The Kermitage

This weekend, particularly Sunday, I did quite a bit of work on Kermit, the green trike. The big thing is that the clutch master cylinder leaks down so fast that it’s pretty much undrivable. Certainly unsafe to drive.

Qualitat VW stocks a lot of parts that most shops have to order, so on Friday we went out there to get a rebuild kit of it. He didn’t have the rebuild kit for this size, the 5/8″ piston, but he did for 3/4″. We elected to get a new EMPI 3/4″ master cylinder, but also got a 3/4″ rebuild kit to be used for the brake cylinder. Someone thinking more clearly would have put the new cylinder on the brakes and rebuilt the old cylinder for the clutch. At least I can still do that if I decide to.


After reinstalling the pedal and bleeding the line to the clutch, I began working at trying to make the engine reliable. It’s been bad about getting into a mode where it wont keep running at an idle. It will typically restart without any appreciable difficulty, but it just won’t idle.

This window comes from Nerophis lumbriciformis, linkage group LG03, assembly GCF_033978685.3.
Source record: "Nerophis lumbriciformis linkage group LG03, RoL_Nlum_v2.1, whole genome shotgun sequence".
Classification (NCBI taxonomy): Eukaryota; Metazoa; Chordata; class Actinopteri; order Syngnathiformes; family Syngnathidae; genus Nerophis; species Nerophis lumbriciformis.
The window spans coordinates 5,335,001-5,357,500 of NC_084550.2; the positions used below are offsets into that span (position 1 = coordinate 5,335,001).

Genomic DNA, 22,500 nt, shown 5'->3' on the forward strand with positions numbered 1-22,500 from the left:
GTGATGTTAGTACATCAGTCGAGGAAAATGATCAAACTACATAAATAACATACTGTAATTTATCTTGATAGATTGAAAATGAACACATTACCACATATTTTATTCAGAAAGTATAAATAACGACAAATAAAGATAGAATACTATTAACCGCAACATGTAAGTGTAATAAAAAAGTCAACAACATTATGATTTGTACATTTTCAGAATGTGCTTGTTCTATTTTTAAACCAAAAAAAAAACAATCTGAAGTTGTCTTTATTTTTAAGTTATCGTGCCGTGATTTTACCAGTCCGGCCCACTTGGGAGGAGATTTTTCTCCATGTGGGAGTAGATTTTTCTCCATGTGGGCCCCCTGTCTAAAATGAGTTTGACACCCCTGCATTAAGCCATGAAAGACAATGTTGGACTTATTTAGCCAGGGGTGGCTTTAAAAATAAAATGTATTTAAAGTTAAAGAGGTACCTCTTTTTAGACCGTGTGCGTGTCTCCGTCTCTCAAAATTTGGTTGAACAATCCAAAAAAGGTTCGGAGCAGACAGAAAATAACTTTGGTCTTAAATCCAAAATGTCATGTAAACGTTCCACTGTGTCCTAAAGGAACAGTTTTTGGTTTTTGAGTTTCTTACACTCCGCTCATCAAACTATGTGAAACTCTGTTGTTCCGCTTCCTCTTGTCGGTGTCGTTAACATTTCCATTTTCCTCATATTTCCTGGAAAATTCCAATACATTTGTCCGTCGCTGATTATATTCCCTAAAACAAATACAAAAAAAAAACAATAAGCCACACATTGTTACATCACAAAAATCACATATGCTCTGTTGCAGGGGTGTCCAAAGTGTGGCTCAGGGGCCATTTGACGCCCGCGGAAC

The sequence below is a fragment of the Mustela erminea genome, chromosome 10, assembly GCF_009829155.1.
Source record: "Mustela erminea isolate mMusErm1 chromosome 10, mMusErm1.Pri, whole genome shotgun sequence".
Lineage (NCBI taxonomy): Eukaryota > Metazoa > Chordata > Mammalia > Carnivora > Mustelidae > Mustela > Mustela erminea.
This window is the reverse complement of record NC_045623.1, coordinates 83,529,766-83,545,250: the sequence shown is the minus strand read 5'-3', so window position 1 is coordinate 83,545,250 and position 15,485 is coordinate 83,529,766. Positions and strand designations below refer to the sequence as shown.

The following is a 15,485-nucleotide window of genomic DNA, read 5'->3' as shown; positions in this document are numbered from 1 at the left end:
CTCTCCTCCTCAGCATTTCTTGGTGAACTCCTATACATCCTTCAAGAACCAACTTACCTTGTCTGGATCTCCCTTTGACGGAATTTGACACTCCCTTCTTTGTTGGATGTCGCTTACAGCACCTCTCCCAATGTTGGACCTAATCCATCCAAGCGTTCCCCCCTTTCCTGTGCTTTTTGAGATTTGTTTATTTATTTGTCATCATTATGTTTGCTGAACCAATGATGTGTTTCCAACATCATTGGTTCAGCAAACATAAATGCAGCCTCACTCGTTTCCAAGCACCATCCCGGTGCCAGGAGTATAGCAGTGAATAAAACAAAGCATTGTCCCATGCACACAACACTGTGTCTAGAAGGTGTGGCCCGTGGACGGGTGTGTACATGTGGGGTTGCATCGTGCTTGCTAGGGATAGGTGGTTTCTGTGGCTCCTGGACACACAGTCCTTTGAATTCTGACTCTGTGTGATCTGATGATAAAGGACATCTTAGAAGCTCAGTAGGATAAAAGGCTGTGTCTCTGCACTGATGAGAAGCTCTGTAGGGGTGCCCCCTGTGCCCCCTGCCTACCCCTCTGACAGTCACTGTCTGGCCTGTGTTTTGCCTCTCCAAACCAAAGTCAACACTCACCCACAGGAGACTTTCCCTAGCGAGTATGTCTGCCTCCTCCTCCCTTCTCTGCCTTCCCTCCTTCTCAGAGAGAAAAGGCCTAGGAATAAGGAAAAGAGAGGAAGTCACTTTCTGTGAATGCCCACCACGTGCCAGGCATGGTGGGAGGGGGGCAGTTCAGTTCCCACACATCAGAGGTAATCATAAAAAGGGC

Having followed instructions on adjusting the carburetor several times before, I have never been able to get it to act as described.

The entire procedure involves setting everything except the carburetor first. The first two, setting the valves and points, are pretty easy. Well, easy enough to do 100% successfully. Step 3 is setting the timing.

Now, it seems as though setting the timing would be easy, but it’s adjusting the timing that’s easy. Actually setting it to a value that is agreed upon by all the documentation I can find is the tricky part.

Timing involves the distributor, duh. The trouble with setting the timing is that pretty much all the documented procedures are for fairly specific combinations of hardware that are in stock Beetles, running stock carburetors and stock distributors and stock exhaust. Almost none of that applies here.

As for setting the timing, the biggest thing seems to be the vacuum signal from the carburetor to the distributor. Yes, the PICT30/31 is a stock carburetor, and yes, the Bosch 034 is essentially a stock distributor, but the port on the carburetor that is supposed to connect to the distributor has almost no detectable vacuum, certainly not as much as is required to operate the dashpot on the distributor and connection anywhere else maintains a fairly high vacuum at all times and thus has essentially no effect. The distributor is a dual advance model, with both vacuum and centrifugal advance, so it basically ends up running like a 009 distributor.

With the timing running essentially centrifugal only, the problem now becomes adjusting the carburetor.